Julie Novkov, Ph.D.

jnovkov@albany.edu

University at Albany, SUNY

Phone: 518-442-5276

Address: University at Albany, SUNY, 135 Western Avenue

City: Albany, New York - 12222

Country: United States

About Me:

Novkov is a Collins Fellow, Professor of Political Science and Director of Undergraduate Advising, and Professor of Women’s, Gender, and Sexuality Studies, at the University at Albany, SUNY. Her research and teaching address law, history, US political development, and subordinated identity. She is the author of Racial Union, which was the co-recipient of the American Political Science Association's 2009 Ralph Bunche Award, Constituting Workers, Protecting Women (Ann Arbor: University of Michigan Press 2001), The Supreme Court and The Presidency (CQ Press, 2013), and the co-editor of Statebuilding from the Margins (with Carol Nackenoff, University of Pennsylvania Press, 2014),  Race and American Political Development (with Joseph Lowndes and Dorian Warren, Routledge Press, 2008), and Security Disarmed (with Barbara Sutton and Sandra Morgen, Rutgers University Press, 2008) as well as many other articles and book chapters. She served as chair of Political Science from 2011-2017 and President of the Western Political Science Association from 2016-2017, and is currently Chair of APSA’s Law and Courts section.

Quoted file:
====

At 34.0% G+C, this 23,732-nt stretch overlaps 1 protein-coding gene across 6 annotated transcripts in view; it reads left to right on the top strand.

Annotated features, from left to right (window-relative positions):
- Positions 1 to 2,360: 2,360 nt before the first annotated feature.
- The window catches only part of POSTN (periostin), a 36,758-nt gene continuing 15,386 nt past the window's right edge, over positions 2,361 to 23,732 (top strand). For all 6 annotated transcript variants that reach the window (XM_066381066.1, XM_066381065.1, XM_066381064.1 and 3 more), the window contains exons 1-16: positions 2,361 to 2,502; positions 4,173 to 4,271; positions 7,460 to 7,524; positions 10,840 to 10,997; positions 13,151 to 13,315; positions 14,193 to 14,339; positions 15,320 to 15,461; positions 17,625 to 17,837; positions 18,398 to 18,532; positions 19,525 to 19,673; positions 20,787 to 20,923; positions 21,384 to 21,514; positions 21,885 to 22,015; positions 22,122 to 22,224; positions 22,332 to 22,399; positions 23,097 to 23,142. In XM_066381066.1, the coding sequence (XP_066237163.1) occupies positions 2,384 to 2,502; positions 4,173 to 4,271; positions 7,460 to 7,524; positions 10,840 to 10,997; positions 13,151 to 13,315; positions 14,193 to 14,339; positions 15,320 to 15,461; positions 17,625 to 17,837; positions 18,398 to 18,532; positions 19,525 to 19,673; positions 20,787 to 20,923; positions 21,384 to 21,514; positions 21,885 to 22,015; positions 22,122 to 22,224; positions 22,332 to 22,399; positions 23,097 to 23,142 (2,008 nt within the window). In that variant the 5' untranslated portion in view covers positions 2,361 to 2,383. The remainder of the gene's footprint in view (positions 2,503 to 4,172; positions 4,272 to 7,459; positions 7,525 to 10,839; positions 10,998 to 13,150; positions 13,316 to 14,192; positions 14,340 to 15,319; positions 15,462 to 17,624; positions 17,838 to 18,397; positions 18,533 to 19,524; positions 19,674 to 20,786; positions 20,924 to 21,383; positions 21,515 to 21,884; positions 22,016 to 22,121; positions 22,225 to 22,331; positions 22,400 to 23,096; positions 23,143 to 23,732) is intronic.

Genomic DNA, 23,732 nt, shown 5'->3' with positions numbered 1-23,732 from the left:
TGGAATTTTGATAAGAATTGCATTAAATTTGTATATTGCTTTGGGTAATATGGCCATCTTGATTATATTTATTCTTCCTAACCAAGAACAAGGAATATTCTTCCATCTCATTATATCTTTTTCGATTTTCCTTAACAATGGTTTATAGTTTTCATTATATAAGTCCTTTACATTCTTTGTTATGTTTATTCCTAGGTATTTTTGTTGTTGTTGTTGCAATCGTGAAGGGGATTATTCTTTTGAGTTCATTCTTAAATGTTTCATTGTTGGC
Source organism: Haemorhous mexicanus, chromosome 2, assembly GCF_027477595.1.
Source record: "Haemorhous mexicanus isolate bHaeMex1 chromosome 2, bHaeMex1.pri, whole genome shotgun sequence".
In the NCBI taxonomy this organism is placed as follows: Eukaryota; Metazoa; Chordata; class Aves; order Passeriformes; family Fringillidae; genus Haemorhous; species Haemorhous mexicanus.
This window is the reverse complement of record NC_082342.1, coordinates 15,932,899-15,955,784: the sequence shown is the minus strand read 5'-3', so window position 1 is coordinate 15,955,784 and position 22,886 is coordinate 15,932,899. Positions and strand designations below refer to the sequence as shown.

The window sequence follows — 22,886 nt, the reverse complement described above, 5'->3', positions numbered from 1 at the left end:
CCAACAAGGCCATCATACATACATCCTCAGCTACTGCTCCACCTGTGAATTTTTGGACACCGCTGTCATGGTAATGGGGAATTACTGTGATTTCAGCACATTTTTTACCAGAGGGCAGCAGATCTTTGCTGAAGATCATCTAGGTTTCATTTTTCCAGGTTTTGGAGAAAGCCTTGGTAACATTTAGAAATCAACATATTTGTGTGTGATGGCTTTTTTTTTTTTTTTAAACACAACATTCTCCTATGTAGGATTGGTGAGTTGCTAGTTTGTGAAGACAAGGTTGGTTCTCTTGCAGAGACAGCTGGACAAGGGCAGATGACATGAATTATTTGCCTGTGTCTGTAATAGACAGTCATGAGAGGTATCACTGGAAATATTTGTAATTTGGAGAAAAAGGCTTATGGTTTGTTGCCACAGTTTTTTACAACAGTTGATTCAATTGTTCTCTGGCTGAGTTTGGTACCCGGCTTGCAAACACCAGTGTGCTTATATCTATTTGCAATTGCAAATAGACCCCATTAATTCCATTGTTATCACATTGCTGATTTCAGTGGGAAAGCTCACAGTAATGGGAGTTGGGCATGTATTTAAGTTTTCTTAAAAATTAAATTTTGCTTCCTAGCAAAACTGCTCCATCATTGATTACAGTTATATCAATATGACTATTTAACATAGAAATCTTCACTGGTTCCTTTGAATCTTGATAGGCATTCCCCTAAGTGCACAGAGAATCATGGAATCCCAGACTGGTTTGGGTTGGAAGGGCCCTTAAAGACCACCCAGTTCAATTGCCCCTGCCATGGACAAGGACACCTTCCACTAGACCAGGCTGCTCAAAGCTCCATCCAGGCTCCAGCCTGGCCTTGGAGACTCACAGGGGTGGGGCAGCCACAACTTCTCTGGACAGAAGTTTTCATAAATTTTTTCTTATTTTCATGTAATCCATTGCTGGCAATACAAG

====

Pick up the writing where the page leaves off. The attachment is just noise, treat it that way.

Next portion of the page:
Research Interests

Judicial Politics

Class, Inequality, and Labor Politics

Gender and Politics

Race, Ethnicity and Politics

LGBTQIA Politics

Specific Areas of Interest

US Constitutional Law

Gender And Politics

Race And Politics

Political History

Sexuality And Politics

American Political Development

Countries of Interest

United States

My Research:

Novkov is currently working on three projects. The first is a co-edited volume with Carol Nackenoff on the role and function of family in American political development. The second, also with Carol Nackenoff, is a Landmark Cases book on Wong Kim Ark v. United States. The third is a book on the connection between military service and claims for rights and civic membership by men of color in the Civil War, the Spanish American and Philippine American Wars, and World War I.